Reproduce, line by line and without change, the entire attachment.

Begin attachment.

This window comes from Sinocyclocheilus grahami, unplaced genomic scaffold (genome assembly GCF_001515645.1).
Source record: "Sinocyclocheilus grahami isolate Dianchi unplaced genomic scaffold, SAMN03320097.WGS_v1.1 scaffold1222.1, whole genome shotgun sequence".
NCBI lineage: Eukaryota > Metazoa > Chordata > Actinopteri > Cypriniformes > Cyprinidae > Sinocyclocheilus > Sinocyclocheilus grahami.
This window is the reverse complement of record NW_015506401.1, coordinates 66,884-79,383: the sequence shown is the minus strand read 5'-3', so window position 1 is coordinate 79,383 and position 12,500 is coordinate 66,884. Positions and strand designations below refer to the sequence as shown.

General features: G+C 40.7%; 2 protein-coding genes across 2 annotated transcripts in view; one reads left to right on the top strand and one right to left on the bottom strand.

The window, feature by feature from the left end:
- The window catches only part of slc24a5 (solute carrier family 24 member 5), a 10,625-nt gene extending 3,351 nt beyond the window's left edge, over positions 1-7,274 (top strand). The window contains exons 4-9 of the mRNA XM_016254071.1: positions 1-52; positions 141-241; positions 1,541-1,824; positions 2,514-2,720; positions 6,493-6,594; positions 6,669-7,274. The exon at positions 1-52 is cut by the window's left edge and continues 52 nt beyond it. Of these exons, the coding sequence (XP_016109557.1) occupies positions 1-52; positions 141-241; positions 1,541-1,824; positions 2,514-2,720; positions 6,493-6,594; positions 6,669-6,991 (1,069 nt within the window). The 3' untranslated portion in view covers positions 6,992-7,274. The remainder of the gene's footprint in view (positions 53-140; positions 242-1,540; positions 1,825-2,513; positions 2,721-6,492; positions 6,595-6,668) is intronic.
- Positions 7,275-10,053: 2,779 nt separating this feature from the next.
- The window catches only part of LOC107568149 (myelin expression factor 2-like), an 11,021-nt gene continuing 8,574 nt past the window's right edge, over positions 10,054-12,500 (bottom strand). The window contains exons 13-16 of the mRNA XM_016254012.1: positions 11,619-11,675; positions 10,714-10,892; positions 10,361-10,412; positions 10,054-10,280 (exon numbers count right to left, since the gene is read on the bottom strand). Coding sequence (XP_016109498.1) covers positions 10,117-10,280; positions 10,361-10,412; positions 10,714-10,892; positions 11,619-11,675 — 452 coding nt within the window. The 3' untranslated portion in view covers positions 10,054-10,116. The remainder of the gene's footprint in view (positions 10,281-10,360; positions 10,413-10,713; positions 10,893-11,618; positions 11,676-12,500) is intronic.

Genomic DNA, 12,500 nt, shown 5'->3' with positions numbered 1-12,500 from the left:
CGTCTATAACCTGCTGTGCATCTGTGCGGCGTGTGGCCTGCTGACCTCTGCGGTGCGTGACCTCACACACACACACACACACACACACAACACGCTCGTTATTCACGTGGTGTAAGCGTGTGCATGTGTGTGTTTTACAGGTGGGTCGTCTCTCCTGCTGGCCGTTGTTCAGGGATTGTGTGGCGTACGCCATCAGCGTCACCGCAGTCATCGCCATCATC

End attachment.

This window comes from Sinocyclocheilus grahami, unplaced genomic scaffold (genome assembly GCF_001515645.1).
Source record: "Sinocyclocheilus grahami isolate Dianchi unplaced genomic scaffold, SAMN03320097.WGS_v1.1 scaffold1222.1, whole genome shotgun sequence".
NCBI lineage: Eukaryota > Metazoa > Chordata > Actinopteri > Cypriniformes > Cyprinidae > Sinocyclocheilus > Sinocyclocheilus grahami.
This window is the reverse complement of record NW_015506401.1, coordinates 66,884-79,383: the sequence shown is the minus strand read 5'-3', so window position 1 is coordinate 79,383 and position 12,500 is coordinate 66,884. Positions and strand designations below refer to the sequence as shown.

General features: G+C 40.7%; 2 protein-coding genes across 2 annotated transcripts in view; one reads left to right on the top strand and one right to left on the bottom strand.

The window, feature by feature from the left end:
- The window catches only part of slc24a5 (solute carrier family 24 member 5), a 10,625-nt gene extending 3,351 nt beyond the window's left edge, over positions 1-7,274 (top strand). The window contains exons 4-9 of the mRNA XM_016254071.1: positions 1-52; positions 141-241; positions 1,541-1,824; positions 2,514-2,720; positions 6,493-6,594; positions 6,669-7,274. The exon at positions 1-52 is cut by the window's left edge and continues 52 nt beyond it. Of these exons, the coding sequence (XP_016109557.1) occupies positions 1-52; positions 141-241; positions 1,541-1,824; positions 2,514-2,720; positions 6,493-6,594; positions 6,669-6,991 (1,069 nt within the window). The 3' untranslated portion in view covers positions 6,992-7,274. The remainder of the gene's footprint in view (positions 53-140; positions 242-1,540; positions 1,825-2,513; positions 2,721-6,492; positions 6,595-6,668) is intronic.
- Positions 7,275-10,053: 2,779 nt separating this feature from the next.
- The window catches only part of LOC107568149 (myelin expression factor 2-like), an 11,021-nt gene continuing 8,574 nt past the window's right edge, over positions 10,054-12,500 (bottom strand). The window contains exons 13-16 of the mRNA XM_016254012.1: positions 11,619-11,675; positions 10,714-10,892; positions 10,361-10,412; positions 10,054-10,280 (exon numbers count right to left, since the gene is read on the bottom strand). Coding sequence (XP_016109498.1) covers positions 10,117-10,280; positions 10,361-10,412; positions 10,714-10,892; positions 11,619-11,675 — 452 coding nt within the window. The 3' untranslated portion in view covers positions 10,054-10,116. The remainder of the gene's footprint in view (positions 10,281-10,360; positions 10,413-10,713; positions 10,893-11,618; positions 11,676-12,500) is intronic.

Genomic DNA, 12,500 nt, shown 5'->3' with positions numbered 1-12,500 from the left:
CGTCTATAACCTGCTGTGCATCTGTGCGGCGTGTGGCCTGCTGACCTCTGCGGTGCGTGACCTCACACACACACACACACACACACACAACACGCTCGTTATTCACGTGGTGTAAGCGTGTGCATGTGTGTGTTTTACAGGTGGGTCGTCTCTCCTGCTGGCCGTTGTTCAGGGATTGTGTGGCGTACGCCATCAGCGTCACCGCAGTCATCGCCATCATC